In my previous journalistic life as a columnist at The Herald, I was given a dressing-down by the editor-in-chief.
This was after I had merely pointed out the findings of the bipartisan Parliamentary Portfolio Committee on Mines and Energy that Mbada Mining Company intended to secretly auction 300 000 carats of diamonds without the knowledge and authorisation of the Zimbabwe Mining Development Corporation (ZMDC) but that several Mbada directors were also ZMDC directors, giving rise to suspicion of collusion — a classic case of conflict of interest.
Some political bigwigs must have exerted pressure on the editor-in-chief because something must have happened for him, a thoroughly decent fellow, to come down on me like that.
That was in February this year.
In March, President Robert Mugabe in “a spirited defence of (Mbada and Canadile Miners’) questionable contracts with government”, said the tenders were given in a transparent manner, contrary to the views of the portfolio committee and senior government officials who were querying the unprocedural allocation of contracts without going to tender.
“We had a list of companies applying. Finally two of them , Mbada and Canadile, were chosen. They were recommended and I was shown the papers and their proposals. The (Mines) ministry then decided that for now they were preferable to the rest. We said fine.
There are the ones who are there for now,” Mugabe said.
This was barely a week after Mbada had refused the Minerals Marketing Corporation of Zimbabwe full sight of its full agreement and only offered to show the particular section giving it independent marketing rights.
Parliamentary committees have a duty to inform Parliament, which represents the interests of the people.
South African national Abby Chikane was then appointed monitor to see to it that trading in Chiadzwa diamonds was in compliance with the Kimberley Process Certification Scheme which regulates the sale of the gems worldwide to guard against them being sold to raise funds to fuel conflict, the so-called “blood diamonds”.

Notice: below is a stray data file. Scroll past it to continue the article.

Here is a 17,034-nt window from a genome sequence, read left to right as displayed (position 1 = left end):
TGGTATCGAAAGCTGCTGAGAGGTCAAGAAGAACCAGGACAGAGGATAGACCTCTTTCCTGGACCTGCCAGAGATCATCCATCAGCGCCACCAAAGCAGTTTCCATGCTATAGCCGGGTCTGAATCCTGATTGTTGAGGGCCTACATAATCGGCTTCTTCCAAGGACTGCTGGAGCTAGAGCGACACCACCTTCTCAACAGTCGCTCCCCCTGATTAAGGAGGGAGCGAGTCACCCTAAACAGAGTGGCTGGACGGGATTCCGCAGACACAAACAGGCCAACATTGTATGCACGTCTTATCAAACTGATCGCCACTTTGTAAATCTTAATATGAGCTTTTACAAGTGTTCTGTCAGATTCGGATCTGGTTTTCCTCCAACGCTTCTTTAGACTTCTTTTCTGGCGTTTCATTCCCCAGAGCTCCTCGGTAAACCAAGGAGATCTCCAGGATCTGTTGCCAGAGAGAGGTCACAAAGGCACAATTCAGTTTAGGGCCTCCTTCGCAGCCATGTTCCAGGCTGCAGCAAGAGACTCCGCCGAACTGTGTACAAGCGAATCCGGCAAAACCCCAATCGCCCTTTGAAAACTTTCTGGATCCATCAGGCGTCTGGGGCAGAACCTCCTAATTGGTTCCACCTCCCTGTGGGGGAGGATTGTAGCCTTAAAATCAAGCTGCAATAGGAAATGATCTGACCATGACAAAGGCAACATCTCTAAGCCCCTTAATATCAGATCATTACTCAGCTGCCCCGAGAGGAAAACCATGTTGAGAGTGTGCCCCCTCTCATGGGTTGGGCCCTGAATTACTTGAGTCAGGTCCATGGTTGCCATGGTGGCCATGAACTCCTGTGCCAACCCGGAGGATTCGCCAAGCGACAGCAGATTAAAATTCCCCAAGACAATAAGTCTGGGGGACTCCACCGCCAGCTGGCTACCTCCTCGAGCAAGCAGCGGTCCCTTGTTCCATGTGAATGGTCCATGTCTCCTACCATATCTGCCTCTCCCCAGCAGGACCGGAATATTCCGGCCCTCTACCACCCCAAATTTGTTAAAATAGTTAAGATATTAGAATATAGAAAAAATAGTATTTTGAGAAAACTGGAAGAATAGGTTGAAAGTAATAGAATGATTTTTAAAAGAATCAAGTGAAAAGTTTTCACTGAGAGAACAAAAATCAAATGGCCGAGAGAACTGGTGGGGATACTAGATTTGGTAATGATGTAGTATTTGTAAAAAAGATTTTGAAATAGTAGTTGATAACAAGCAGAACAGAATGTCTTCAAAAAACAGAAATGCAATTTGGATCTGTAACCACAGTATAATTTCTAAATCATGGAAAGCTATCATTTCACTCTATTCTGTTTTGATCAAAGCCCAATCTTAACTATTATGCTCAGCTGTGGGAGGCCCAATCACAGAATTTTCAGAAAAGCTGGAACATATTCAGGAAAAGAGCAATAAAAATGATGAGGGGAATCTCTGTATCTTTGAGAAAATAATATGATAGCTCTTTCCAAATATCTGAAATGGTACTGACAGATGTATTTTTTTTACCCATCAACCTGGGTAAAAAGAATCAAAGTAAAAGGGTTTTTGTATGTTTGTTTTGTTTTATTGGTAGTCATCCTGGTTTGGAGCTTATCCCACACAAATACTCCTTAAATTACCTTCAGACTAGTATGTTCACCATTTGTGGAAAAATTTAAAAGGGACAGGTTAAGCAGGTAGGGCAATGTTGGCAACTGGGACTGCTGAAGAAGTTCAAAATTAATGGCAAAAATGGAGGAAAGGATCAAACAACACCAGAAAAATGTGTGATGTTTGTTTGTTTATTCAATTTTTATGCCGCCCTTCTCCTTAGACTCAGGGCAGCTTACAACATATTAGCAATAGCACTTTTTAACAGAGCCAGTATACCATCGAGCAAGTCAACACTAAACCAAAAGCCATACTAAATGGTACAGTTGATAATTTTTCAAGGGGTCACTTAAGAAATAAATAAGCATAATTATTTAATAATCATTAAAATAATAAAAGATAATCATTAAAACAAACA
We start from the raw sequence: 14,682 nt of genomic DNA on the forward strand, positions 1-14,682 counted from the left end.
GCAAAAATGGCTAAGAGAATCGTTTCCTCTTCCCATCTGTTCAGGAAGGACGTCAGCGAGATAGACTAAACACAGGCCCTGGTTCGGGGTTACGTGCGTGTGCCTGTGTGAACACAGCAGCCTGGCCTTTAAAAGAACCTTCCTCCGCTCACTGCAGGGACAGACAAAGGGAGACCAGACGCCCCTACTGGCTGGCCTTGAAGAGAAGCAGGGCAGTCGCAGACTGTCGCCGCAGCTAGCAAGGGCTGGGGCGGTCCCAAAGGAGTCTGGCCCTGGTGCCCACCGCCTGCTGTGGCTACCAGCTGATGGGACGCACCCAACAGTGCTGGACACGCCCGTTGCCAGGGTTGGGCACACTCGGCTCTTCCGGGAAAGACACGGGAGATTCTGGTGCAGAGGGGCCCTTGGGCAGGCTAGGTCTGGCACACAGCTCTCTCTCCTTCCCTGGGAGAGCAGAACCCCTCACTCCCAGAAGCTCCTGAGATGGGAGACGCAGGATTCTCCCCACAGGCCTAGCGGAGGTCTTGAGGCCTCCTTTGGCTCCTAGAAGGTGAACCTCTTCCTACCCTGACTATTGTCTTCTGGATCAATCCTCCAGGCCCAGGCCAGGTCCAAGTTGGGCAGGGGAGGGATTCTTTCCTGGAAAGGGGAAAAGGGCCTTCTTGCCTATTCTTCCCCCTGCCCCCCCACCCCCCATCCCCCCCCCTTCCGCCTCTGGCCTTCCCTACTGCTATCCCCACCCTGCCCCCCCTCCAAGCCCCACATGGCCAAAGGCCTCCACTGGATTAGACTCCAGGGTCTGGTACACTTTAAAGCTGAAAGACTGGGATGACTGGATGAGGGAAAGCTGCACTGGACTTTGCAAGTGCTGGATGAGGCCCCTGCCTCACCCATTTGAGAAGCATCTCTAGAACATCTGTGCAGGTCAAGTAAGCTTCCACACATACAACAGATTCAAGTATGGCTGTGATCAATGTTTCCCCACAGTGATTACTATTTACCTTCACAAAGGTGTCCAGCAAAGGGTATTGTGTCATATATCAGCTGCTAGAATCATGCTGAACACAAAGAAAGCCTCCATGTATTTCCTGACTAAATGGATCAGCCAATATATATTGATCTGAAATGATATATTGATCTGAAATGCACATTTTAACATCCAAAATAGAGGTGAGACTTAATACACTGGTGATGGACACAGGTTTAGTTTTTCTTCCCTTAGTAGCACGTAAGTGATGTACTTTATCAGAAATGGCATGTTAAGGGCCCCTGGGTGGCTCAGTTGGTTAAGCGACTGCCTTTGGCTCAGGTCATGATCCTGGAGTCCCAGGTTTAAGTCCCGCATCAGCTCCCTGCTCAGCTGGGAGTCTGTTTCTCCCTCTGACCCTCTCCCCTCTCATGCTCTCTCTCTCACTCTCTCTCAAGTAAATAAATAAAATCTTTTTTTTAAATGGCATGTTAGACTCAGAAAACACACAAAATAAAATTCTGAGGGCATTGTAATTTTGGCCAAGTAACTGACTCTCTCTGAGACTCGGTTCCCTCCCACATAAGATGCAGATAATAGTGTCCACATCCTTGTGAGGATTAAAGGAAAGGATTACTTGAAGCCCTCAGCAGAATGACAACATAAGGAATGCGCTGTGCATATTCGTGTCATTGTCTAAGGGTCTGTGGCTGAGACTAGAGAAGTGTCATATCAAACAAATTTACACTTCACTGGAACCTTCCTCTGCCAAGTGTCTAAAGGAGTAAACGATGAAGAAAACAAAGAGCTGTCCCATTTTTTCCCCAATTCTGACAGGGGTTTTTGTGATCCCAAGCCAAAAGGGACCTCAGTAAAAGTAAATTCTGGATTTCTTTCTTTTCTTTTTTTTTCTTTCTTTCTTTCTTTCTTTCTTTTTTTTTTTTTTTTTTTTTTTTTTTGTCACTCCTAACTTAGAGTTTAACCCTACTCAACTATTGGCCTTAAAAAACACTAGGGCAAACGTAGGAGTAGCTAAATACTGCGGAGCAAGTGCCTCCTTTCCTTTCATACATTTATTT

In June, researcher and human rights activist Farai Maguwu was arrested and charged with endangering Zimbabwe’s economic interests by highlighting alleged abuses and rampant smuggling at the Chiadzwa diamond fields and handing over the documents with his findings to Chikane.
In Zimbabwe, crisis never seems far away.
Last week six ZMDC and Canadile Miners executives were rounded up on allegations of fraudulently acquiring the tender to get a mining concession and fleecing the country of diamonds worth – wait a minute — $100 million through smuggling.
Things are coming to a head.
The arrested executives’ lawyers dared Mines and Mining Development minister Obert Mpofu to “come clean” on the matter because, they claimed, he knew what was going on all along.
Yes, things are certainly coming to a head. It emerged that Canadile Miners deputy chairperson Lovemore Kurotwi told Mugabe in the presence of the minister that Mpofu had demanded bribes from the firm and that he is the one who recommended to Mugabe that ZMDC enter into a partnership with Canadile.
That said, there could be more twists and turns coming as the plot thickens.
Power corrupts; absolute power corrupts absolutely.
The rot can be traced back to the “Willowgate Scandal” when a great opportunity for zero tolerance to corruption was lost with the pardoning of political heavyweights implicated in the scam.
The Willowgate scandal of 1987 involved the allocation of new motor vehicles to government officials, especially ministers, by Willowvale Motors in Harare.
Five senior government ministers were forced to resign for using their privileged position to buy new cars from Willowvale at a fixed low price without paying sales tax and subsequently reselling them at huge profit.
The “Sandura Commission” was set up and the ministers were grilled in public hearings, but nothing came out of it because they were immediately given presidential pardons, starting with Transport minister Frederick Shava who was jailed for perjury but was whisked out of prison the next day.